Even in industrialized countries such as the United States, zoonotic diseases such as leptospirosis are frequently mistaken for influenza. Symptoms are non-specific, making diagnosis difficult, a characteristic of many zoonoses.
Over the last two-decade to three-decade period, the beef industry has made great use of genetic selection tools to improve economically important traits. Much of that improvement is due to the implementation and use of expected progeny differences EPDs.
Traditionally, since beef producers are paid for their animals on the basis of weight, or in some cases by the merit of animal carcasses, most EPDs reported in breed association sire summaries involve growth traits and carcass traits.
Several studies have shown that approximately 2 percent to 4 percent of all beef calves born in the U. Calving difficulties can occur with all beef females but is primarily a problem in first-calf heifers. The economic losses due to calving difficulty are well documented. Some of the direct economic consequences of calving difficulty include injuries to calves and females and the loss of calves and females.
Additional economic losses result from things such as extended calving seasons, open females, decreased weaning weights and increased labor costs.
Many factors can play a role in causing calving difficulty including gestation length, calf gender, female pelvic area, calf shape, calving season, calf presentation, breed effects, nutrition, etc.
However, the single factor that contributes most to calving difficulty is calf birthweight. As calf birthweight increases, so does the level of calving difficulty and the percentage of heifers requiring calving assistance. There is no question that calving difficulty is a great expense to cow-calf operations.
As producers select bulls to use on first-calf heifers and small, younger cows, they should consider EPDs that assist in preventing and diminishing calving difficulties in beef cattle herds.
The study included approximately 2, producers from 24 of the leading cow-calf states. Approximately 90 percent of all U. One component of the study was to assess the need of beef producers to purchase bulls or semen to breed replacement heifers and the criteria used to select the bulls or semen.
Approximately 40 percent of cow-calf operations indicated a need to purchase bulls or semen for breeding replacement heifers. Those operations were asked to rank bull or semen selection factors by level of importance. Calving ease EPD was ranked most important, second-most important and third-most important by 37 percent, 19 percent and 5 percent of operations, respectively.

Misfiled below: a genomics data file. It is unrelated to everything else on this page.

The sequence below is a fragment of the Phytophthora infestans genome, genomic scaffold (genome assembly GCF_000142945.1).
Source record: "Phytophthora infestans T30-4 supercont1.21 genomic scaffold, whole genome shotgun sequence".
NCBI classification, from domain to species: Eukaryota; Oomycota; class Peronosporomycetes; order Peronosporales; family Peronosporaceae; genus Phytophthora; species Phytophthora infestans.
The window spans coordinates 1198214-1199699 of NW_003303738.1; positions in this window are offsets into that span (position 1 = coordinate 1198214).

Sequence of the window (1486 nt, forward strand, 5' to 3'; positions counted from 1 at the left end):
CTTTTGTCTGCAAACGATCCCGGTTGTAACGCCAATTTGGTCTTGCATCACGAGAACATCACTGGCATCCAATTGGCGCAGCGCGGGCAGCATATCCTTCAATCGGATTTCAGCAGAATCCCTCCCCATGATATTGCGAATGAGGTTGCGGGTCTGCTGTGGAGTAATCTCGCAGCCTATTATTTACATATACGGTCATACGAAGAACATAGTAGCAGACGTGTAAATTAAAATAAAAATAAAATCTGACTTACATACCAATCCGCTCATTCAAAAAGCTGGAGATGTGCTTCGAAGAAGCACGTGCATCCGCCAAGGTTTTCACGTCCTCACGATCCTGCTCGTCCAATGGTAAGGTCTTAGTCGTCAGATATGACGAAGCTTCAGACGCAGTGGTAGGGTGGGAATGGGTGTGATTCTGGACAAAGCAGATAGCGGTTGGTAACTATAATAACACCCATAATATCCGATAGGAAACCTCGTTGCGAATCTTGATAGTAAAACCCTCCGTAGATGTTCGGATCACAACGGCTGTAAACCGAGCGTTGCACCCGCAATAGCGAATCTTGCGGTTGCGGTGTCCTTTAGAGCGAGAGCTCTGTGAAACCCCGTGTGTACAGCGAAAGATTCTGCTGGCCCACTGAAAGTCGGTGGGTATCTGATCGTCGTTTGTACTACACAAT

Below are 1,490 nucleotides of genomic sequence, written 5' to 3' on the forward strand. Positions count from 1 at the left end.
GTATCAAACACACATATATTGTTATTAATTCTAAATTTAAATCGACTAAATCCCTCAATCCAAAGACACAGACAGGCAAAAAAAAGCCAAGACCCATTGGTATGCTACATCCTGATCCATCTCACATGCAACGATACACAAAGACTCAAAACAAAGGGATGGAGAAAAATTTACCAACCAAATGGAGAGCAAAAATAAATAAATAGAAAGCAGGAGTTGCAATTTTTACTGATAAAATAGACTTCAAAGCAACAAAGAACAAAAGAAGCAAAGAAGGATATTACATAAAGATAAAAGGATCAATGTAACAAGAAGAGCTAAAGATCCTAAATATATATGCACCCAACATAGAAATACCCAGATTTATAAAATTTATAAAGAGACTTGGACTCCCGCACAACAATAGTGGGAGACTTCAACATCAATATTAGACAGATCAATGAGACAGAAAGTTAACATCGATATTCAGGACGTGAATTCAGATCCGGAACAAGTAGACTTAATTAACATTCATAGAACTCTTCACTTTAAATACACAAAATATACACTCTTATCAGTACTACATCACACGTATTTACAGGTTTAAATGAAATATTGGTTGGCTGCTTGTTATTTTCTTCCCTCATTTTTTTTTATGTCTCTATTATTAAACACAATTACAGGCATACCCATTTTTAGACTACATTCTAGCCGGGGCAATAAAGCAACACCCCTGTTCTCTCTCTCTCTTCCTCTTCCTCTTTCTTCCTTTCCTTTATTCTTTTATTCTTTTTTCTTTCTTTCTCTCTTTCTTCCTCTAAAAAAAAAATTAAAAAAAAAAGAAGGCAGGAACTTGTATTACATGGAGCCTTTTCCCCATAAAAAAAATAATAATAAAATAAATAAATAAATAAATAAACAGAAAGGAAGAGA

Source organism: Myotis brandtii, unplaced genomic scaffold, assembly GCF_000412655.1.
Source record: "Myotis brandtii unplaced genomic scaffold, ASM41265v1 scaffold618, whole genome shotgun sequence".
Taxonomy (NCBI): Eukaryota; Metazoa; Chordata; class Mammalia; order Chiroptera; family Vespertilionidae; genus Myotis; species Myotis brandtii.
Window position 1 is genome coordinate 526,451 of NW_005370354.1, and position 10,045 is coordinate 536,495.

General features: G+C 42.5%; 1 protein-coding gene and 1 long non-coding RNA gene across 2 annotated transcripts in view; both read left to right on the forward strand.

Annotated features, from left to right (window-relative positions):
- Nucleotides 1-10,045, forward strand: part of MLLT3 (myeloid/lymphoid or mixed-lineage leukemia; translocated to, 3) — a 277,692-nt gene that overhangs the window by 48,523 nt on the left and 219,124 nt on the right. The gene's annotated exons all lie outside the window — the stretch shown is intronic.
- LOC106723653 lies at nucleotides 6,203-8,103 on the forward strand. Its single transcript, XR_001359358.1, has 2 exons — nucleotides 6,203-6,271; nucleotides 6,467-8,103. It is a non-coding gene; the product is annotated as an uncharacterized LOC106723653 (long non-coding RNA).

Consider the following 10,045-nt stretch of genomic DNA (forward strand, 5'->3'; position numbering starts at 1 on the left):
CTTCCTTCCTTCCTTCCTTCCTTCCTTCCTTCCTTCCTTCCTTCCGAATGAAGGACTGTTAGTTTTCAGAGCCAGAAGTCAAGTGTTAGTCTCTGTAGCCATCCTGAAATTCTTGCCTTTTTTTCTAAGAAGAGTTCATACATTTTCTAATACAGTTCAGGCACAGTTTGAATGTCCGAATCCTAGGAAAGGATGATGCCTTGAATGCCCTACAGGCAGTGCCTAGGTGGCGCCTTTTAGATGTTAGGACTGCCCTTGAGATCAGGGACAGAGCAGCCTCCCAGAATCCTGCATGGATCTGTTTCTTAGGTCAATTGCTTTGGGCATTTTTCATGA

Thirty-nine percent 39 percent of operations did not consider calving ease EPDs as an important factor in selecting bulls or semen for breeding replacement heifers. Another bull or semen selection factor noted in the study was birthweight EPDs. Birthweight EPDs were ranked most important, second-most important and third-most important by 12, 28 and 7 percent of operations, respectively.
Fifty-three percent of the operations did not consider birthweight EPDs as being important in selecting bulls or semen for breeding replacement heifers.
Calving ease as a selection criterion has been recommended for some time and has been successfully used by many producers. However, considering the results from the NAHMS study, EPDs to reduce the incidence and impact of calving difficulty are not being used to their full potential.
Following is a description, discussion and example of how to interpret and use calving ease EPD direct and maternal and birthweight EPD. Larger values indicate greater calving ease larger percentage of unassisted births in first-calf heifers.
In the example presented in Table 1, Bull No.Weaning and weaning management are the most effective tools to manipulate important factors in beef cattle management. These factors include the breeding efficiency and fertility of the cow herd, feed utilisation, animal behaviour, future carcase merits of steers and .
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